The International Cricket Council (ICC) on Monday announced that the ICC Men's T20 World Cup 2020 in Australia has been postponed due to the coronavirus pandemic. Today's meeting of the IBC (ICC's commercial subsidiary) also saw the calendar for the next three ICC Men's events being decided so as to provide clarity for the next three years as a means to recover from the unexpected interruption that has been caused by the COVID-19 outbreak. 

The calendar for the Men's events are:

ICC Men’s T20 World Cup 2021 will be held October – November 2021 with the final on 14 November 2021
ICC Men’s T20 World Cup 2022 will be held October – November 2022 with the final on 13 November 2022
ICC Men’s Cricket World Cup 2023 will be held in India October – November 2023 with the final on 26 November 2023

During the meeting, the IBC had reached upon a consensus to observe the COVID-19 situation keenly and also analyse the information available, which will allow future hosts to organize the sport globally in a safe manner and as successful events in 2021 and 2022. The IBC Board will also assess the coronavirus pandemic situation around the world in relation to staging the ICC Women's Cricket World Cup 2021 in New Zealand in February next year. As of now, planning for the event is continuing as per the earlier schedule.

Speaking about the decision to postpone the T20 World Cup 2020 in Australia, ICC Chief Executive Manu Sawhney said, "We have undertaken a comprehensive and complex contingency planning exercise and through this process, our number one priority has been to protect the health and safety of everyone involved in the sport."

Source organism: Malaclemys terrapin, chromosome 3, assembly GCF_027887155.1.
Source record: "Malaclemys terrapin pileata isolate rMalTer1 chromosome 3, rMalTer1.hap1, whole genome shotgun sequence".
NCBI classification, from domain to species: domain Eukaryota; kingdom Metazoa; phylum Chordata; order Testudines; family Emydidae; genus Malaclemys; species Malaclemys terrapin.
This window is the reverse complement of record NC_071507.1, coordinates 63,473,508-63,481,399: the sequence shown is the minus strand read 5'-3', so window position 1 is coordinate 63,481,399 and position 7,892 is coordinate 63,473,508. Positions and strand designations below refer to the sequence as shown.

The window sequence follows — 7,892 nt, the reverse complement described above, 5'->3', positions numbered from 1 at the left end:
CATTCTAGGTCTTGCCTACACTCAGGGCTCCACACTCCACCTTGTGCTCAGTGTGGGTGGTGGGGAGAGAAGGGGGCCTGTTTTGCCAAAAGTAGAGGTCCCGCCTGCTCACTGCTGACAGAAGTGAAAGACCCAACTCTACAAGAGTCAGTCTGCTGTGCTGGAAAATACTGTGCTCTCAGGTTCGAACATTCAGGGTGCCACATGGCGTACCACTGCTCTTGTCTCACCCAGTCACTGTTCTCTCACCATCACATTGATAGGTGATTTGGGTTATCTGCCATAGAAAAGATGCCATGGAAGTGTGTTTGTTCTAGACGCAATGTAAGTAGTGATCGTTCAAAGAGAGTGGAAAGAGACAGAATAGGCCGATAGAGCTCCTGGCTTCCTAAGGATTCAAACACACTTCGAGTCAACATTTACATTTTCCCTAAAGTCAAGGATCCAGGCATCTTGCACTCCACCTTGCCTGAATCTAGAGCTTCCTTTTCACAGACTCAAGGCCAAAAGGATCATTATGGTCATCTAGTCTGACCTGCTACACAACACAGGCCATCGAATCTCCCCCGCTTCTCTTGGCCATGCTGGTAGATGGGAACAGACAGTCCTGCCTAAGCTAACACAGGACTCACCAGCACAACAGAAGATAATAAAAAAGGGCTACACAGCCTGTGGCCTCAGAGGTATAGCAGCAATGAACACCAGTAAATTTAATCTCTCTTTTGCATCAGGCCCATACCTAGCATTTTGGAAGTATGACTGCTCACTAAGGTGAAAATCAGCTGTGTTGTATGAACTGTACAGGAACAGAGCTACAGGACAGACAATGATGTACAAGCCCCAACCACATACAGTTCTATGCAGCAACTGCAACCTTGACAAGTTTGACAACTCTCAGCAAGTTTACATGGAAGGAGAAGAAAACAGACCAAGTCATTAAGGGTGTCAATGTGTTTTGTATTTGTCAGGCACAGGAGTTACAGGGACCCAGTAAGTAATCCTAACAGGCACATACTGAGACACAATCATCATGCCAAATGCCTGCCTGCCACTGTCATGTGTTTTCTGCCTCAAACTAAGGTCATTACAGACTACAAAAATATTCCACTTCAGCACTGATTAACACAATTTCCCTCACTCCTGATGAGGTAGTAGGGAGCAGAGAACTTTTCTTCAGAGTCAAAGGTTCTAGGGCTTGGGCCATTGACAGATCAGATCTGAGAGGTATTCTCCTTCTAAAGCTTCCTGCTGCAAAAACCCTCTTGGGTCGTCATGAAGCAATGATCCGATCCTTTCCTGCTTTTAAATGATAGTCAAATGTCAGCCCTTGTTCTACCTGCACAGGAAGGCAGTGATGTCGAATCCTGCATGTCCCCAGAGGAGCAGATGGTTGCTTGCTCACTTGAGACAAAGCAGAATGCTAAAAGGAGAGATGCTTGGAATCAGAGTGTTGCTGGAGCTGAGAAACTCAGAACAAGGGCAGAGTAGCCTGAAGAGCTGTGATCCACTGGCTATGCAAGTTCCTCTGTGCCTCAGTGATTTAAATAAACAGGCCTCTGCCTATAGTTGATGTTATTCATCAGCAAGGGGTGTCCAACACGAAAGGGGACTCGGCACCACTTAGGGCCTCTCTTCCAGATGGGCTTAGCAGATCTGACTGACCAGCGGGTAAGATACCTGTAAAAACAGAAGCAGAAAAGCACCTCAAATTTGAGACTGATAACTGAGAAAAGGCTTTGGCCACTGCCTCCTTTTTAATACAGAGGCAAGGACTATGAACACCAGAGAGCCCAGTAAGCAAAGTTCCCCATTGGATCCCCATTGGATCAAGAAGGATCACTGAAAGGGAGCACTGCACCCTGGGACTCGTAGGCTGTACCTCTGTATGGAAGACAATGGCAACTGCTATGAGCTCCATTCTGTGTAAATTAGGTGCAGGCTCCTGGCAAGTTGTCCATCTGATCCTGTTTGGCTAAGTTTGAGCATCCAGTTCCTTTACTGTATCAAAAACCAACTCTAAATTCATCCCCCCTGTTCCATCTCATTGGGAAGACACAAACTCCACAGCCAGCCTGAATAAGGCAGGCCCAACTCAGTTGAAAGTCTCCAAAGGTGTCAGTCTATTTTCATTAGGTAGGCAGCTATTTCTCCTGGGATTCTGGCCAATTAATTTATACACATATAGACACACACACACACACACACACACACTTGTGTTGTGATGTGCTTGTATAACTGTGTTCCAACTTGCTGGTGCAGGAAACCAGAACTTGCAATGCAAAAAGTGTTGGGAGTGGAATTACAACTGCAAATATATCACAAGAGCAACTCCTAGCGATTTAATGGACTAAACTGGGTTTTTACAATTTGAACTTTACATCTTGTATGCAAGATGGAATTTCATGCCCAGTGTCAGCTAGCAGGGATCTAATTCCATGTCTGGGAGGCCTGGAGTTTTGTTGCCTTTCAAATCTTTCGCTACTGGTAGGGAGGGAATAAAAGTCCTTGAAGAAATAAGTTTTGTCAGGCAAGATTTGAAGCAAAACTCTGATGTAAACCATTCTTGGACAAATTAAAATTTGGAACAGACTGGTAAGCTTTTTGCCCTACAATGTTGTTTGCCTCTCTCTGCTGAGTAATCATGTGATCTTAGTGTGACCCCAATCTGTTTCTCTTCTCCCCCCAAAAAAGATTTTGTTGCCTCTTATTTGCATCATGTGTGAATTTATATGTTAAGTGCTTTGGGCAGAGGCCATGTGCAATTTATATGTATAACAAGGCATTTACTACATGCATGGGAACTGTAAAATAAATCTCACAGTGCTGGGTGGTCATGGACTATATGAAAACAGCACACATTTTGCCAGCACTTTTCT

He added, "The decision to postpone the ICC Men’s T20 World Cup was taken after careful consideration of all of the options available to us and gives us the best possible opportunity of delivering two safe and successful T20 World Cups for fans around the world."

He further stated, "Our Members now have the clarity they need around event windows to enable them to reschedule lost bilateral and domestic cricket. Moving the Men’s Cricket World Cup to a later window is a critical element of this and gives us a better chance of maintaining the integrity of the qualification process. This additional time will be used to reschedule games that might be lost because of the pandemic ensuring qualification can be decided on the field of play."

Mr Sawhney concluded saying, "Throughout this process we have worked closely with our key stakeholders including governments, Members, broadcasters, partners and medical experts to enable us to reach a collective decision for the good of the game and our fans. I would like to thank everyone involved for their commitment to a safe return to cricket."